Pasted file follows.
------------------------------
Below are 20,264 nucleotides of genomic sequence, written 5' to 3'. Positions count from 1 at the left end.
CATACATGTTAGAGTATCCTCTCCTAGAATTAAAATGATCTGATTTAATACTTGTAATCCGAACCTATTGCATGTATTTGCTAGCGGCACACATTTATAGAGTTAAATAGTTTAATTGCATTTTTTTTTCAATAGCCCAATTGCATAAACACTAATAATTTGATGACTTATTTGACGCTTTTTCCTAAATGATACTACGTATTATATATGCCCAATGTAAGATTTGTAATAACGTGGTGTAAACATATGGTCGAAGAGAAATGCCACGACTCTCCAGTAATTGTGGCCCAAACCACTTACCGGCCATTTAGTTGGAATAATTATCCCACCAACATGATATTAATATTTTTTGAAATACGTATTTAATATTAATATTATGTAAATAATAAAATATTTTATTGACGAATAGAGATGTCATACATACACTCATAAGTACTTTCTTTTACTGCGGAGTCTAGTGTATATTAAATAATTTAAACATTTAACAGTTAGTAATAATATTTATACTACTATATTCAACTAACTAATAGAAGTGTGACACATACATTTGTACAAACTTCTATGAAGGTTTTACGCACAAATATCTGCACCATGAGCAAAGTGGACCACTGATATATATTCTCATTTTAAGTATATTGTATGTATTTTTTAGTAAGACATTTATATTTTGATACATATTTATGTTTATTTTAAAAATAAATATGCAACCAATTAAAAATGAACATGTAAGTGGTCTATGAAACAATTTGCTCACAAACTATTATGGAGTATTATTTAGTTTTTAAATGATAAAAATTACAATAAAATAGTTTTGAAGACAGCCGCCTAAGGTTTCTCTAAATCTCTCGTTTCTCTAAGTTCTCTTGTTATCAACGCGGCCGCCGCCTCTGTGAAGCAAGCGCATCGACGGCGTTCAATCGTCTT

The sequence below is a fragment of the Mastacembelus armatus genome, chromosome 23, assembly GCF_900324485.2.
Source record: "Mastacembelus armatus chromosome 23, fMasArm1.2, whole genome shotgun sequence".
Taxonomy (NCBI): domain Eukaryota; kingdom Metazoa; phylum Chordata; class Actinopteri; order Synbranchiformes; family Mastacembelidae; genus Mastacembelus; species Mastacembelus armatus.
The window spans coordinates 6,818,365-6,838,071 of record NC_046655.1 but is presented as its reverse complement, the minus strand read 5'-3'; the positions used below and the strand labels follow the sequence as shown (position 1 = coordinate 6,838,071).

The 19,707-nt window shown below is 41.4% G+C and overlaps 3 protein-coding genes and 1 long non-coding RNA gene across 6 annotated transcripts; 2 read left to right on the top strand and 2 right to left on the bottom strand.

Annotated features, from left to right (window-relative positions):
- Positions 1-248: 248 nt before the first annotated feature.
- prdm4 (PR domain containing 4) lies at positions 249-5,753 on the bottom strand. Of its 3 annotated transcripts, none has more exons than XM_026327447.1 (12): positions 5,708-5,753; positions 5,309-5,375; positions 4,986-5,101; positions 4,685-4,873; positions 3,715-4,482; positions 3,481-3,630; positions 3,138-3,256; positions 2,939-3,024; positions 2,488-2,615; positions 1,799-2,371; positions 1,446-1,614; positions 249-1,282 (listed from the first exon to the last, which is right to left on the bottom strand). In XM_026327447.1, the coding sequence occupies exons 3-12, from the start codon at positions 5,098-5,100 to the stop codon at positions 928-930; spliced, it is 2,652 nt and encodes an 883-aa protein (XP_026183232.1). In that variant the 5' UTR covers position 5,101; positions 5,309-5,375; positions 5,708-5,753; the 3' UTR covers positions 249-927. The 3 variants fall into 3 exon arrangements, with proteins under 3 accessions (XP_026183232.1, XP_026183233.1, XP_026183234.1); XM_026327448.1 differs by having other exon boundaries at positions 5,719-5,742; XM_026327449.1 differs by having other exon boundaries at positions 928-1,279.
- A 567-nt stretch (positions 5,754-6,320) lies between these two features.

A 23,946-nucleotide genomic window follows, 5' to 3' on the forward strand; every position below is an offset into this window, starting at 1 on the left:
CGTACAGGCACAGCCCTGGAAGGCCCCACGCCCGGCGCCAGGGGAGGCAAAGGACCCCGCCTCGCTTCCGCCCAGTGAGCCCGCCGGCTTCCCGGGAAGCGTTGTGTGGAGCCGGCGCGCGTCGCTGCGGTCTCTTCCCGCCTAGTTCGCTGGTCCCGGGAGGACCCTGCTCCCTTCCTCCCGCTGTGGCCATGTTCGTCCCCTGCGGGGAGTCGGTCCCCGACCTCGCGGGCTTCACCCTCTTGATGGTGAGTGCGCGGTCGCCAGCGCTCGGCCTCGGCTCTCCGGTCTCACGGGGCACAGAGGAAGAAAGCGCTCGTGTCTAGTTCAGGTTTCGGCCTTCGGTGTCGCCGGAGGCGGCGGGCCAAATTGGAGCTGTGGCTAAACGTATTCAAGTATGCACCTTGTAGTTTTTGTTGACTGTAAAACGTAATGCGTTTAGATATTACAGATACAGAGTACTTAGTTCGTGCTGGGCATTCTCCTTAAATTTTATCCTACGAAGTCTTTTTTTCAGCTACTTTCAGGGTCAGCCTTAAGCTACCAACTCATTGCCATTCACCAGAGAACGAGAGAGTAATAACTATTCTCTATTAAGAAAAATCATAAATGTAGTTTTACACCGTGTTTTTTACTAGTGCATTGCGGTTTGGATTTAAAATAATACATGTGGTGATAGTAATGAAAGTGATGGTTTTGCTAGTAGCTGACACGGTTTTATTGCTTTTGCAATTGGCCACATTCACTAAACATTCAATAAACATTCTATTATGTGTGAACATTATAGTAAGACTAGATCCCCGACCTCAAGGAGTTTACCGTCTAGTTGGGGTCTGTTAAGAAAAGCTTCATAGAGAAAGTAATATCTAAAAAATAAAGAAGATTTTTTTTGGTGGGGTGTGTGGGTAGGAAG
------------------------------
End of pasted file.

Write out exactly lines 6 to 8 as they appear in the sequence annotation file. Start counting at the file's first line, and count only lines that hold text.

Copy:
The window spans coordinates 6,818,365-6,838,071 of record NC_046655.1 but is presented as its reverse complement, the minus strand read 5'-3'; the positions used below and the strand labels follow the sequence as shown (position 1 = coordinate 6,838,071).

The 19,707-nt window shown below is 41.4% G+C and overlaps 3 protein-coding genes and 1 long non-coding RNA gene across 6 annotated transcripts; 2 read left to right on the top strand and 2 right to left on the bottom strand.

Annotated features, from left to right (window-relative positions):